Adopting from the foster care system takes an extraordinary blend of hope, strength, resilience and love.
British author Sally Donovan gives a rare glimpse into that journey in her book, "No Matter What: An Adoptive Family's Story of Hope, Love, and Healing."
The book tells her own story of facing infertility with her husband and adopting two young children who suffered abuse in their early life.
Jessica Kingsley Publishers describes No Matter What:
Writing with incisive wit and honesty, Sally Donovan movingly describes the difficulties of living with infertility when friends and family have no idea, and the emotional process of arriving at a decision to adopt. She recounts the bewildering logistics of adoption and, after finally Sally and Rob are joyfully matched with siblings Jaymee and Harlee, how their joy is followed by shock as they discover disturbing details of their children's past. Determined to heal their children, Sally and Rob realise they will need to go 'beyond parenting' to give them with the help they need.
By turns heart-rending, inspiring and hilarious, Sally and Rob's story offers a rare insight into the world of adoptive parents and just what it takes to bring love to the lives of traumatised children.
I found the book to be inspirational and riveting in its unflinching honesty.
My fifteen year-old daughter picked up the book after I finished it and became immersed herself in the story. I found myself recommending it to many others, from the massage therapist who mentioned she wanted to adopt from the foster care system someday to the friend interested in child behavior.
I also found myself wishing that everybody else, from teachers to neighbors, could somehow read this book and better understand the unique circumstances of these children and their families.
As an adoptive parent myself I found this book honest and brave in its account of family life. Adoption begins with a loss and its important for people to know that parenting traumatised children takes courage and humour which Sally and Rob have in bucketfuls.
For me this book has given real insight into the world of modern adopting that many of us know little about, whilst having plenty of familiar ups and downs of life that I could identify with too. I don't have adopted children, but I have loved reading this.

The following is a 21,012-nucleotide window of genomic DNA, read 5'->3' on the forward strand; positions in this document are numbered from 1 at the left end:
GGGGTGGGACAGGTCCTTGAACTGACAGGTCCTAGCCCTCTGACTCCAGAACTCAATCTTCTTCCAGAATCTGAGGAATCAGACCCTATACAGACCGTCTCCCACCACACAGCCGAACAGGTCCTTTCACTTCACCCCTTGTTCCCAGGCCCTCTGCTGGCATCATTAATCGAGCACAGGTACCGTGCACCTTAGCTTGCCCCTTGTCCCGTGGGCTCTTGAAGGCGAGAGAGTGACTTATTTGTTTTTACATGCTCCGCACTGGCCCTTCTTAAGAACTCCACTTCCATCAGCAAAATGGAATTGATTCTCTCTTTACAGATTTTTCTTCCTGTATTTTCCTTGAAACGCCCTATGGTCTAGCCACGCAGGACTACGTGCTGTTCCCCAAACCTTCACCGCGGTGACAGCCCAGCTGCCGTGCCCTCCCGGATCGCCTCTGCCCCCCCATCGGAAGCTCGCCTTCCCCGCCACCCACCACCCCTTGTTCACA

I wish I had read this book while my friends were going through the adoption process, as I feel it would have helped me to understand more and be a better friend. I can't recommend it highly enough for anyone who is thinking about adopting or going through the process, and their family and friends.
I read the book in about two days, literally devouring it (and ignoring my family) in order to read it to the end. I also folded down at least 20 pages to refer back to at a later date. SO much of the experience was familiar it was hugely cathartic to read.
As an adoptive mum of 2, I can relate to this book absolutely. I felt that Sally had written 'our' story so many times during reading it, and couldn't put it down.
It is well written, clear and candid and touches on the merits and dark places of the adoption journey, and particularly attachment issues.
I think it offers a good insight to someone who is thinking of embarking on this journey, and for those already journeying. It could be especially helpful for family members to get a 'fly on the wall' view of life in such a family.
It is extremely helpful to have some idea of what we are about to start in our own adoption journey.
I can't recommend this book enough for anyone. In fact EVERYONE should read this, it gives an accurate window into the reality of the world and it's impact on children and their families whether they are foster carers, adopters or birth parents.
You can also read an excerpt here (PDF).
No Matter What is a rare blend in books -- an interesting and enjoyable read, yet also informative and full of wisdom. I highly recommend it for adoptive parents, those who are considering adoption, foster care providers and social workers, as well as for family and friends of families who adopt.
Note: I received a copy of this book for review purposes, which had no bearing on my review. I have no affiliation with the author or publisher, and links contained in this article are not affiliate links.
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